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What Are Organelles?

By Deborah Fields, BSc (Hons), PgDip, MCIPR

Organelles are small, specialized structures in cells which operate like organs by carrying out specific tasks.

Animal cell with Organelles
Organelles, Image Copyright: La Gorda / Shutterstock

Some key organelles are highlighted below:

Nucleus

The presence of a defined nucleus distinguishes a eukaryotic from prokaryotic cell. It controls all cellular activity and contains the cell’s genetic information. With the exception of translation, all steps of gene expression (including DNA replication and transcription) occur here, thereby allowing careful gene regulation in eukaryotes.

Cell Wall

This is a rigid layer encompassing cells of bacteria, algae, fungi and plant cells. It determines cell shape and provides tensile strength, structural support and protection against osmotic pressure.

Bacteria are either gram-positive or gram-negative – their cell walls are composed of a peptidoglycan. In gram-negative bacteria, there is a cell wall between a plasma membrane and a permeable outer membrane. In gram-positive bacteria there is one plasma membrane, which is surrounded by a thicker cell wall.

In contrast, eukaryotic cell walls (in fungi, algae, and higher plants) are composed principally of polysaccharides e.g. fungal cell walls are composed of chitin whilst higher plants and most algae cell walls are principally cellulose microfibrils.

Centriole

These are found in animal cells and uncommonly in some lower plant cells. Each centriole is composed of nine short lengths of microtubules each associated with 2 partial microtubules which are clustered together into cylinders. Two of these multi-subunit centrioles are arranged together to form an organized centrosome.

Centrosomes are involved in mitosis as the main microtubule organizing center and is required to build the mitotic spindle.

Chloroplast  

This double-membraned plant organelle in is similar in some ways to the mitochondria of animal cells. The outer membrane of the chloroplast is freely permeable to small molecules via porins unlike the inner membrane which allows molecular passage via specific membrane transporters.

The chloroplast has a third membrane – the thylakoid membrane.  This is required for the electron transport chain in order to generate energy (ATP).

The chloroplast is responsible for the chemiosmotic reactions by which carbon dioxide is converted into carbohydrates and amino acids, fatty acids amongst other macromolecules.

Cilia and Flagella

These are cell protrusions involved in motion - when they beat, flagella propel an entire cell forwards whilst cilia brush material across an area.

Both are constructed of a cylindrical arrangement of 9 filaments consisting of a complete and a partial which differ in length. There are also two additional microtubules which form the center of the bundle.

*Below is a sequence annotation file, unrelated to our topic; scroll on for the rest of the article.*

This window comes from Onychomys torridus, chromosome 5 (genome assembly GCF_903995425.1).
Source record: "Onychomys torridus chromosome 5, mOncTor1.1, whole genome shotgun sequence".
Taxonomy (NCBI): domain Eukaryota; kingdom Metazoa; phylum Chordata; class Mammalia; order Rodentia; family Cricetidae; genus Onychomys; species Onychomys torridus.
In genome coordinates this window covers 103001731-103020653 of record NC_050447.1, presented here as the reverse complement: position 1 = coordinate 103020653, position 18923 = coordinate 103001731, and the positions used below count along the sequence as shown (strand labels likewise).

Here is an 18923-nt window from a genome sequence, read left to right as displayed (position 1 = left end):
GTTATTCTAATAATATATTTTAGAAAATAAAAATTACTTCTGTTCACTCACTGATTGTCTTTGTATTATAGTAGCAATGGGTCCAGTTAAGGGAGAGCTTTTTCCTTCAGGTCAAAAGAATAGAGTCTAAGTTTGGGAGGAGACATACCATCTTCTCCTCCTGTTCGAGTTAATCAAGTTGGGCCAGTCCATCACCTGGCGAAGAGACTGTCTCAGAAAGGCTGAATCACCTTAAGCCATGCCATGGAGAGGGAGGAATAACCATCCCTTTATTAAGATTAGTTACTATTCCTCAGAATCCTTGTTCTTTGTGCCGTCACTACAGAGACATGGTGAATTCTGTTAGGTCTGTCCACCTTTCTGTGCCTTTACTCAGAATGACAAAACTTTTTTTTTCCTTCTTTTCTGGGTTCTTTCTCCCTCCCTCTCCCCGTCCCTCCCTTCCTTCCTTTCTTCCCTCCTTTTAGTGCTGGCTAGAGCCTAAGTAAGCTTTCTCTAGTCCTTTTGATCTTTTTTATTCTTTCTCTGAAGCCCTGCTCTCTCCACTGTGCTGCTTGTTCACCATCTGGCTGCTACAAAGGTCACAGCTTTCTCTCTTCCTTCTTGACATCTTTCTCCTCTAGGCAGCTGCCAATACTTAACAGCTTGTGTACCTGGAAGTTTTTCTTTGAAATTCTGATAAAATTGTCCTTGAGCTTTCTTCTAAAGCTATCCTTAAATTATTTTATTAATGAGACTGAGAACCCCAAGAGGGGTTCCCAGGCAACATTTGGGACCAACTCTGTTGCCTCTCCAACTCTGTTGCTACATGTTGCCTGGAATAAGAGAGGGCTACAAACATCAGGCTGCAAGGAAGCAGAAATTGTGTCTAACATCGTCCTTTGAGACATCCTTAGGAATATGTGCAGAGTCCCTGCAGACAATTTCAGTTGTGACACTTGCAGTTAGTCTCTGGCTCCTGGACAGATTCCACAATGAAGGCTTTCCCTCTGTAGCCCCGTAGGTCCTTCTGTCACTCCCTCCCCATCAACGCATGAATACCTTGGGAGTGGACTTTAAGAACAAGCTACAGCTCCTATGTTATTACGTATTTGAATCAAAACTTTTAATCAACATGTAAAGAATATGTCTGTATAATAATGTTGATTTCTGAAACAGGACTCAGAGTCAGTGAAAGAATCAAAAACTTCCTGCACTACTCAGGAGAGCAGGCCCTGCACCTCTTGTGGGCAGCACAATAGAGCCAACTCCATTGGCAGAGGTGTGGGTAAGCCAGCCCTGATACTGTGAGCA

The mechanism of motion involves energy (ATP) and the sliding of microtubules past one another – the action occurs when cross-bridges of the motor protein dynein extend from the complete microtubule of one filament to the partial microtubule of the adjacent filament.

Endoplasmic Reticulum (ER)

This organelle is a single membrane categorized as smooth or rough ER. The core structural difference is the presence of ribosomes embedded on the outer membrane surface of the rough ER – thus the rough ER is key in protein synthesis. In contrast, the smooth ER has no ribosomes and is involved in lipid synthesis.

Golgi complex

This organelle is composed of stacks of flat membranous sacs (cisternae) and its involved vesicles. The Golgi complex receives macromolecules such as proteins from the ER and further acts on them by processing and subsequently sorting them for transport to their destinations.

Lysosomes

These are the main catabolic organelle in eukaryotic cells. They contain hydrolyticenzymes to digest macromolecular cell components such as polysaccharides and nucleic acids. All of these enzymes are within the lysosome at an acidic pH maintained by an ATPase which pumps protons in from the cytoplasm.

Numerous degradative pathways involve lysosomes – phagocytosis, endocytosis and autophagy. Together, these pathways encompass degradation of both external and internal components.

Mitochondria

These double-membraned organelles are crucial in generating energy in eukaryotic cells.

The inner membrane is highly folded into cristae. Its impermeability to most small ions and molecules maintains the proton gradient for ATP synthesis.

In contrast, the outer membrane is freely permeable to small molecules due to the presence of porins.

Additionally, the mitochondrion is responsible for the production of some steroids, processing of calcium ions and governing cell death.

Peroxisomes

These membrane-bound organelles contain enzymes for numerous biochemical pathways e.g. the oxidation of compounds including hydrogen peroxide, amino acids, uric acid and fatty acids.

Ribosomes

This organelle is assembled of a small and large subunit each composed of ribosomal RNA molecules and proteins. Ribosomes may either be free in the cytoplasm or embedded on the outer surface membrane of the rough ER. Their functionis to act as the platform for synthesize protein synthesis from their constituent amino acids..

Vacuoles

These are membrane-bound, fluid-filled structures most common in plant and fungal cells required for molecular degradation and storage, detoxing and waste management. They maintain turgor pressure in the cell, thereby providing support and structure.

Reviewed by BSc (Hons)

References

Further Reading

Last Updated: Jun 2, 2016

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